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In my home (/Users/) folder I have many files migrated from previous installations, with different Owners and Permissions set. /User shows I have three Users set in addition to Guest and Shared. I have used Finder to change permissions for all files to allow me as current User to read/write all. I would like to keep one other user, in addition to Guest and Shared, as admin only to allow access for repair etc.

How can I set myself as Owner of all files with full r/w (and x) access, so I can delete the then-un-needed Users, keeping Shared and Guest?

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  • Please edit the question down to the actual problem you want to solve.
    – nohillside
    Commented Feb 15, 2022 at 20:21
  • Maybe three questions: 1. When using chmod to change owner, do you have to be the original owner, or can this be done by root regardless of original ownership 2. Is it possible in Monterey to chmod files/folders created in previous OS's (seems like an odd question but I have read different answers on how to chmod depending on which OS is being considered) 3. How to apply chmod to change ownership of all files and folders it is safe to change. Tks R
    – rico1
    Commented Feb 15, 2022 at 21:59
  • Trying to recast the question:
    – rico1
    Commented Feb 16, 2022 at 11:09
  • In my home (/Users/<name>) folder I have many files migrated from previous installations, with different Owners and Permissions set. /User shows I have three Users set in addition to Guest and Shared. I have used Finder to change permissions for all files to allow me as current User to read/write all. I would like to keep one other user, in addition to Guest and Shared, as admin only to allow access for repair etc. How can I set myself as Owner of all files with full r/w (and x) access, so I can delete the then-un-needed Users, keeping Shared and Guest?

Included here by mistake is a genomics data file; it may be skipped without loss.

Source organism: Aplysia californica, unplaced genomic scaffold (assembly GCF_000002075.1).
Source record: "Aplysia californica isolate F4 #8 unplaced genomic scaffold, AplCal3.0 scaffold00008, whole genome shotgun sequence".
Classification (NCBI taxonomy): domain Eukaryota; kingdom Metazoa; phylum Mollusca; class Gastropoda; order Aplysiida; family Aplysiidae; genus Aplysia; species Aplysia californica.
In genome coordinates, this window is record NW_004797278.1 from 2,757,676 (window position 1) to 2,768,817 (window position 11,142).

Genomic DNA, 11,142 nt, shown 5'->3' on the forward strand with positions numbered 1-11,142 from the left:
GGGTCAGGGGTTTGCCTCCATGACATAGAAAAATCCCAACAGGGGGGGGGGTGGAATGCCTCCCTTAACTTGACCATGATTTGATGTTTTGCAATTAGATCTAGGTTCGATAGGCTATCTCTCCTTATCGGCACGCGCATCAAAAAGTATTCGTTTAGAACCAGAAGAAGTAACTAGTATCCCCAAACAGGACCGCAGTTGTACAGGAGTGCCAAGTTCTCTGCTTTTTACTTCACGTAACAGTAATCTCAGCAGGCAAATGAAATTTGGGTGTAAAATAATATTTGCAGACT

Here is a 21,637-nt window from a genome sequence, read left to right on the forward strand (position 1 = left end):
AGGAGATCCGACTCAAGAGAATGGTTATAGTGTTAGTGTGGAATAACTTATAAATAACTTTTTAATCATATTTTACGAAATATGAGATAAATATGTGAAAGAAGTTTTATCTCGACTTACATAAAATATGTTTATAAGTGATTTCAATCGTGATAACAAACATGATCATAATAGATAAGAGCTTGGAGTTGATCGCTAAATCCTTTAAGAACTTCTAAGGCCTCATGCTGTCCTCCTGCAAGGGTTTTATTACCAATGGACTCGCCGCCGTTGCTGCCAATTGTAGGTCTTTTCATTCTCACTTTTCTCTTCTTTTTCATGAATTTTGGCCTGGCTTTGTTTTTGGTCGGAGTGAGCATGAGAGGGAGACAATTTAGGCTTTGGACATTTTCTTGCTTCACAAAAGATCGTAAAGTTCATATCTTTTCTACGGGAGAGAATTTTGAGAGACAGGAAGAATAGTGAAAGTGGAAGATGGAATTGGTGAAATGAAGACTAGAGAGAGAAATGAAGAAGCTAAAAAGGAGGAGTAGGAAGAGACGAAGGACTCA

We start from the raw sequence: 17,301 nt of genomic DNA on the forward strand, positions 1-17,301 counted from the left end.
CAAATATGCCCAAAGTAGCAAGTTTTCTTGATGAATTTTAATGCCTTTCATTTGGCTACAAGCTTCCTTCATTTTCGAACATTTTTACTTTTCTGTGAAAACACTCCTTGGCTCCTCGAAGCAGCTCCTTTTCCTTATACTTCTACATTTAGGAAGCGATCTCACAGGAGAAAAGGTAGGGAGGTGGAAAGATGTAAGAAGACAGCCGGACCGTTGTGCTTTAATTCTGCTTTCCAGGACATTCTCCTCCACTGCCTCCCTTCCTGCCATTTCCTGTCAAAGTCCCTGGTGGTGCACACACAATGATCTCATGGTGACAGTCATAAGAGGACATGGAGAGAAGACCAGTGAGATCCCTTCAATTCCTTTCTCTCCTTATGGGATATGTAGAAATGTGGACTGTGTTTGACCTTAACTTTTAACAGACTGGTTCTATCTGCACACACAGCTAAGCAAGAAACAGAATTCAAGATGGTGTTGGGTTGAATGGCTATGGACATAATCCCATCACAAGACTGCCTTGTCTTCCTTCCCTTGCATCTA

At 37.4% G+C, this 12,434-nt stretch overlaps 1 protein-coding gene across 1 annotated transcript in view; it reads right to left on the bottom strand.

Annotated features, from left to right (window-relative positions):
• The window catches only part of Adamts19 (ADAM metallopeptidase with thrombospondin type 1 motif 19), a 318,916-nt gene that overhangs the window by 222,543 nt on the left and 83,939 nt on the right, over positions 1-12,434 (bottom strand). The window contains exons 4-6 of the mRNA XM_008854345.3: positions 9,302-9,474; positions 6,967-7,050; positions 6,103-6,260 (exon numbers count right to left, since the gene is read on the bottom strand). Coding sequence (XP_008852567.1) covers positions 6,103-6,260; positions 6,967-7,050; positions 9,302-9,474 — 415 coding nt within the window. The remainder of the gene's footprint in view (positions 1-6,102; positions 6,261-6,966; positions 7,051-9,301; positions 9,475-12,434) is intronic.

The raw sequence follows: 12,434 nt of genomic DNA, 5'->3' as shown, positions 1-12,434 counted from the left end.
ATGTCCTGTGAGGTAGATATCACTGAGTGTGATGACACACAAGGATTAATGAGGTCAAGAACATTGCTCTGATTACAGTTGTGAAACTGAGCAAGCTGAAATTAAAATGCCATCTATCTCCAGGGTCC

– rico1
    Commented Feb 16, 2022 at 11:34
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    Why can't you just copy the data you want to keep into /Users/usertokeep and then remove the two other folders?
    – nohillside
    Commented Feb 16, 2022 at 22:09

2 Answers 2

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If I have understood your question properly:

  • you have a load of documents
  • you would like to ensure that userA is owner of the files
  • you would like to ensure that userA has read and write access to the files
  • you would also like to have a separate admin account that you use for system changes and not for everyday tasks

Have I got that right? If so,

  • Move the documents you would like to keep into /Users/adminA/Public/backup. Use terminal and the mv command: mv /Users/userB/Documents/School /Users/adminA/Public/backup
  • Log in as adminA and open terminal
  • id userA. In the results you will see gid=XXX (YYY), probably gid=20(staff). Make a note of the YYY
  • sudo chown -R userA:YYY “/Users/adminA/Public/backup”. This will change the owner of all the collated files and directories to userA
  • sudo find “/Users/adminA/Public/backup” -type f -exec chmod u=rw,g=rw,o= {} \;
  • sudo find “/Users/adminA/Public/backup” -type d -exec chmod u=rwx,g=rwx,o= {} \; The last 2 commands give userA read and write access to all of the files, and read/write/execute access over all subdirectories (execute access is needed to search in directories). At this point the group permissions bits are set the same so that we can move the files over from adminA's Documents to userA's Documents directory. You shouldn’t give userA executable access (‘x’) to all of the files because: (I imagine?) most of the files aren’t executable files. Giving files unnecessary executable access is a habit best (and easily) avoided.